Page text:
But maybe the delays were providential. When it did finally make its debut, Caritas in Veritate spoke to a worldwide audience keenly interested in social justice, and quite prepared to consider fundamental changes in the global economic system. The collapse of the world's financial system forced people to re-think basic questions; the meeting of the G8 powers-- who gathered in Italy just after the publication of the encyclical-- helped to focus still more attention on the Pope's prescriptions for reform.

Yes, the encyclical's appearance was overdue. Yes, the document is ill organized; the writing is uneven and sometimes turgid. Nevertheless Caritas in Veritate can and should have an impact on the discussions of our global economic system.

If the encyclical is a "hybrid," as Weigel contends, that fact does not make it less important. Whether or not he drafted every sentence himself (and clearly he did not), Pope Benedict signed his name to the encyclical, and gave it the authority of his teaching office. We know that the Holy Father did not this lightly. He rejected earlier drafts of the document. He allowed the project to slip behind schedule, even to the point of embarrassment. He was evidently determined to wait until he had a document that satisfied him. Caritas in Veritate satisfied him.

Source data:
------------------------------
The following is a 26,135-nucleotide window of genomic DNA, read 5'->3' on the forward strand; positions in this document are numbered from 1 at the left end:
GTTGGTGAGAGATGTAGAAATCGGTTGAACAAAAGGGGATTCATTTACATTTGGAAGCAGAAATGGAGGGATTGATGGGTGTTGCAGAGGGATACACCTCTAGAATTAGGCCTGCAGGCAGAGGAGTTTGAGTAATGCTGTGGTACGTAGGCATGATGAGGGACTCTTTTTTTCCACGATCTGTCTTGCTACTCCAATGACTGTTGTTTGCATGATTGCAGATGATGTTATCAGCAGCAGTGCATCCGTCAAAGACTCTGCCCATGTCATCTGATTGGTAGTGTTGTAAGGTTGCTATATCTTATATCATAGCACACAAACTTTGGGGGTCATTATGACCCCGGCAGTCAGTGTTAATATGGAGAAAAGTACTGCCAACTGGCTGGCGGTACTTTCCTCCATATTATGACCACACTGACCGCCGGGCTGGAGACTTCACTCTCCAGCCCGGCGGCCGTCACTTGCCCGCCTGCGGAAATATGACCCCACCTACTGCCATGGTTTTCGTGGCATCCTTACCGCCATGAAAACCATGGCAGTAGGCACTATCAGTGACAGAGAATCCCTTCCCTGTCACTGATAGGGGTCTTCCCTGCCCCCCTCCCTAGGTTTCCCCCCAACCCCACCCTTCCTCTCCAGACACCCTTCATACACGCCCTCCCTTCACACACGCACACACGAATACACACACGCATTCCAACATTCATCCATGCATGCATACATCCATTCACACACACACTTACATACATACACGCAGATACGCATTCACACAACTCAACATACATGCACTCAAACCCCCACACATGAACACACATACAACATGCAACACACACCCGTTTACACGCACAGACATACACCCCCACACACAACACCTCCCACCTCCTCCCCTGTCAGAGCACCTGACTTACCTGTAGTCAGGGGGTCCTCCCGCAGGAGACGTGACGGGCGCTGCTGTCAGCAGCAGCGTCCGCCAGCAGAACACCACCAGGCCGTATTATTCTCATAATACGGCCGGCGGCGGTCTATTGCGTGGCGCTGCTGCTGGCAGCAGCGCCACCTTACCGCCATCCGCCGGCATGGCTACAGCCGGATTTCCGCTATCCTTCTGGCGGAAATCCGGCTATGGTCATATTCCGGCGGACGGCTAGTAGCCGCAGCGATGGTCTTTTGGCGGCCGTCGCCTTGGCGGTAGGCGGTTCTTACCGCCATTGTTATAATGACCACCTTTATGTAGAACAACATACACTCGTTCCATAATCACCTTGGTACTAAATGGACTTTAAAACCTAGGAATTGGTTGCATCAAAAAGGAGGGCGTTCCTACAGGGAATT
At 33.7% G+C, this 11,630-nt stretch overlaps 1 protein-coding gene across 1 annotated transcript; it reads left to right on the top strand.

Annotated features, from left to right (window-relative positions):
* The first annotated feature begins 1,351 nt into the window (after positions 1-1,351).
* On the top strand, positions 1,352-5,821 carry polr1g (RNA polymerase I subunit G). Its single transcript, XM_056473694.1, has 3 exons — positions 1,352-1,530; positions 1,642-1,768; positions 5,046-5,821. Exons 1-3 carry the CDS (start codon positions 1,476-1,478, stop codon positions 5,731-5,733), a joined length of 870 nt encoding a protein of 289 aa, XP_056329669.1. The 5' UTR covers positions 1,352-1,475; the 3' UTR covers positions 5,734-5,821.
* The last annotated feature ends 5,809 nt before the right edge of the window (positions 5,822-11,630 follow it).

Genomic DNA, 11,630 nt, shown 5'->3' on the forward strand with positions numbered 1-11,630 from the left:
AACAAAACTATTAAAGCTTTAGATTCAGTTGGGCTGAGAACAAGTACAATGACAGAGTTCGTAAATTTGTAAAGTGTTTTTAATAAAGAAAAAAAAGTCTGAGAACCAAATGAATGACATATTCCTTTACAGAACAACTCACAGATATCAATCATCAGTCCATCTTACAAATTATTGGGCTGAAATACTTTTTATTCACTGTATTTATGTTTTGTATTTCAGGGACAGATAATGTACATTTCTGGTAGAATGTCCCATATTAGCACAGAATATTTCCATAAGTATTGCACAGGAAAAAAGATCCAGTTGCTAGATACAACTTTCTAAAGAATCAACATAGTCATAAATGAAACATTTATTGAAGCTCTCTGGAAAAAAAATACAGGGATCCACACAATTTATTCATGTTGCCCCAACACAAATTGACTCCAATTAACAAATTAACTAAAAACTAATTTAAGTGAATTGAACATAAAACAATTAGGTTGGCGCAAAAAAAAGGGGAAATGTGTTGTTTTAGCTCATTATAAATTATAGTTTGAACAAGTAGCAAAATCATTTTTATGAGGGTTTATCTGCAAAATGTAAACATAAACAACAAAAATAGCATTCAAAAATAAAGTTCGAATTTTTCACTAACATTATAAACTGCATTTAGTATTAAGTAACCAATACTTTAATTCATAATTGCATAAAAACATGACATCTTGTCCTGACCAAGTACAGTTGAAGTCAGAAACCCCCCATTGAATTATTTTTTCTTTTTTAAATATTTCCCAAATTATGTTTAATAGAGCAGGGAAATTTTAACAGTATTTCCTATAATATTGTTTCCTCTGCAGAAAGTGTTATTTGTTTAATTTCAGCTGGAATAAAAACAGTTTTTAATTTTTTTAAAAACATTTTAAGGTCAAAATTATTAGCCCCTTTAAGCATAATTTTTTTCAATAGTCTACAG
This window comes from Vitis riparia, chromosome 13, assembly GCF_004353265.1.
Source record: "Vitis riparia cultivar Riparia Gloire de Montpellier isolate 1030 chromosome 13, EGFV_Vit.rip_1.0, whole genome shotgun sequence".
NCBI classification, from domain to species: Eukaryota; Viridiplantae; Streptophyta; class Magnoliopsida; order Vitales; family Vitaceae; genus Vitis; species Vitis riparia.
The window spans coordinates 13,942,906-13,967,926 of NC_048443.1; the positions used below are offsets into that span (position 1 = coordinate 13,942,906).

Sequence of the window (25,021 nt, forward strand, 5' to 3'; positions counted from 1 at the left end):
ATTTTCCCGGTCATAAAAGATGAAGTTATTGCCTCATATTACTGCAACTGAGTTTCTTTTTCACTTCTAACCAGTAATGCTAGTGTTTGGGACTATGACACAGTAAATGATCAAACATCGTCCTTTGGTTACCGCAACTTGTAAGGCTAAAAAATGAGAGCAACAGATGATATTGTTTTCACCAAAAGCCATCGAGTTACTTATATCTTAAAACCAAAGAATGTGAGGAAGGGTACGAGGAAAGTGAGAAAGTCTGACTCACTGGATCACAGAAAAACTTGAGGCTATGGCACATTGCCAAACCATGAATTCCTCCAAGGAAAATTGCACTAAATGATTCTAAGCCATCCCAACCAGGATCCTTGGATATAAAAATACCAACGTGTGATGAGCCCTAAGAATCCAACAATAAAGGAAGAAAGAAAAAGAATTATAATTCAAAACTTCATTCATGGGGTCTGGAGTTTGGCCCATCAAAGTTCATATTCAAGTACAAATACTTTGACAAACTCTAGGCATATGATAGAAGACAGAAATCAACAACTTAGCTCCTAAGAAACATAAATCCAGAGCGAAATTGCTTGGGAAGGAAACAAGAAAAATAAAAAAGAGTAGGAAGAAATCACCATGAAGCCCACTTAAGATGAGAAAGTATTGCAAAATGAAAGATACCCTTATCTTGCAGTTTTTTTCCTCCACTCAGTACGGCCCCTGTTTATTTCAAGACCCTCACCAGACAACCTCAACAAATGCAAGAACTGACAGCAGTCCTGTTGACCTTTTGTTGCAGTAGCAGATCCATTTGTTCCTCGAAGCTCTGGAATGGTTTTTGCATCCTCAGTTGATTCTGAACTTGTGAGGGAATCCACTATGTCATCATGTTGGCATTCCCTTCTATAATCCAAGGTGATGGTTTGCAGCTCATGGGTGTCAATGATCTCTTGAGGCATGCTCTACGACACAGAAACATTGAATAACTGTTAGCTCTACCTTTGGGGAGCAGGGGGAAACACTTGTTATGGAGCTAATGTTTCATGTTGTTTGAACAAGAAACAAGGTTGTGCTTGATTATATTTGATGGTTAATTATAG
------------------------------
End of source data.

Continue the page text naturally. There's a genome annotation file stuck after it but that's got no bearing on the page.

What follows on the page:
Nor is the Pope alone in thinking that this encyclical-- despite its stylistic defects-- is an important contribution to the discussion of economic justice. While the mass media showed only passing interest in the papal document-- dropping the discussion quickly when it became clear that Pope Benedict had not thrown his support between either liberal or conservative economic policies-- more discerning readers showed their appreciation the depth of the Pope's analysis.

Take, for example, the reaction of Lord Brian Griffiths of Fforestfach, who comes to the discussion with a unique set of credentials: a former economic adviser to British Prime Minister Margaret Thatcher, a current member of the House of Lords, a vice-chairman of Goldman Sachs International, a devout Evangelical Christian. Lord Griffiths, whose everyday work forces him to weigh the future prospects of the global economic system, makes this extraordinary statement on the importance of the encyclical:

Despite heavy competition from some of the world’s finest minds, it is without doubt the most articulate, comprehensive and thoughtful response to the financial crisis that has yet appeared.

Remarkable, isn't it? A leading executive of the world's most powerful financial firm-- a man with experience in setting national policy for a major economic power-- thinks that Caritas in Veritate is the most important intellectual response yet made to the world's economic crisis. If Lord Griffiths is right-- and I believe he is-- this encyclical deserves far more attention than the media have provided.

NEXT: How does Caritas in Veritate fit into the body of teaching of Benedict XVI, and his grand plan for this pontificate?